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The Democratic Republic of Congo Mobilized for the Protection Endangered Animal Species

Thursday, 11 October 2018
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Ceremony, in the presidential park of N’sele to set free five grey parrots and burn 1,050 kg of raw ivory as well as 1,197 kg of giant pangolin scales (30/09/2018) © Prof. Augustin Ngumbi Amuri | Prof. Augustin Ngumbi Amuri

Every year some 300,000 elephants are killed by poachers in Africa for their tusks, and approximately 41 tons of pangolin scales were seized in Africa (in 2017), that is the equivalent of over 34,000 animals.

On Sunday, 30 September 2018, the Democratic Republic of Congo organized a ceremony, in the presidential park of N’sele, 50 km from the centre of Kinshasa, to set free five grey parrots and burn 1,050 kg of raw ivory as well as 1,197 kg of giant pangolin scales. This symbolic event (similar to the one organized by Kenya in April 2016) was attended by the President of the Republic, members of the Government, the parliament, judicial authorities, ambassadors accredited in DRC, conservation NGOs, civil society, the management body CITES, universities and the Institut congolais pour la conservation de la nature (ICCN).

This symbolic action is spectacular, because the situation requires urgent action. This year, the International Fund for Animal Welfare (IFAW) reported that in 2012 alone, only 1% of the seized pangolins came from Africa; this figure has risen to 80 to 90% over the past two years, and the main countries of origin and transit are now Nigeria, Cameroon, DRC and Uganda. At the same time, ivory trafficking in central Africa has become international in scope due to the strengthening of international criminal networks, especially those of Chinese origin (source : WWF, 2017).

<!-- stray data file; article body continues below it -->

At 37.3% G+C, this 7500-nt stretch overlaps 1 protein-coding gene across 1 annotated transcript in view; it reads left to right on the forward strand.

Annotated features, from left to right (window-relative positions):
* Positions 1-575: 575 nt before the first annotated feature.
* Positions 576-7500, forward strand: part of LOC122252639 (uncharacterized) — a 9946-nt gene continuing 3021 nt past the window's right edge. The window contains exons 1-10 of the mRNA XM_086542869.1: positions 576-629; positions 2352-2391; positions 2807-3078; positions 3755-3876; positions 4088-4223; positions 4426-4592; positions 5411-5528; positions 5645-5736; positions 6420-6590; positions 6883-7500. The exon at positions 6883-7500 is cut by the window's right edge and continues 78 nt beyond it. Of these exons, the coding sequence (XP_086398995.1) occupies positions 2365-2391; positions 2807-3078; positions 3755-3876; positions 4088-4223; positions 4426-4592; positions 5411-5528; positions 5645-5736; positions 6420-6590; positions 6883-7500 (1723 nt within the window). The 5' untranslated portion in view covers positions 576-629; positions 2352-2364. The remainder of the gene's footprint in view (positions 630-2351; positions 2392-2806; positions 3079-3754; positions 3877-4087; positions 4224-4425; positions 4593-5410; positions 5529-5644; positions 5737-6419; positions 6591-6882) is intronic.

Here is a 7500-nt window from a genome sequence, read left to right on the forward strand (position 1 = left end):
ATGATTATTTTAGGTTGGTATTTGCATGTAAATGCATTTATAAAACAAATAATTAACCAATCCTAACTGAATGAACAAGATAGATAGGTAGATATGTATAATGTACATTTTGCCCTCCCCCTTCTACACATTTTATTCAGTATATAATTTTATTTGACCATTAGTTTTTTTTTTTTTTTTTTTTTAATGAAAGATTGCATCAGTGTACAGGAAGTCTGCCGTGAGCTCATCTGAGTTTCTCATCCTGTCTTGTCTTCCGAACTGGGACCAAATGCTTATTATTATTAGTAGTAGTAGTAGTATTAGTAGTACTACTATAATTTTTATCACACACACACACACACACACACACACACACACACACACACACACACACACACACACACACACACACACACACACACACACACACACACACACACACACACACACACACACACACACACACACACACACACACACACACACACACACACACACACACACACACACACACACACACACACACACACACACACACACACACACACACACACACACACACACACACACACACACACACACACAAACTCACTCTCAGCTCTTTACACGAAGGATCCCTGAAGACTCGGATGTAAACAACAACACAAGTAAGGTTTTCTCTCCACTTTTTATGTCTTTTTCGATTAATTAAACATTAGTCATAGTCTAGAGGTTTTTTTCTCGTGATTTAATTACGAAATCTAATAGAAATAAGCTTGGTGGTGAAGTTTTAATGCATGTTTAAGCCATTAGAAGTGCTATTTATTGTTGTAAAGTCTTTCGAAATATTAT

Trade involving these species is prohibited by international law, but legal holdouts still remain, and for Africa “this strong act demonstrates the will of the Government of the Democratic Republic of Congo to make a sustainable commitment to the effective protection of emblematic African animal species, many protected in World Heritage Sites” affirmed Dr Mechtild Rössler, Director of UNESCO World Heritage Centre.

Thursday, 11 October 2018
access_time 1 min read
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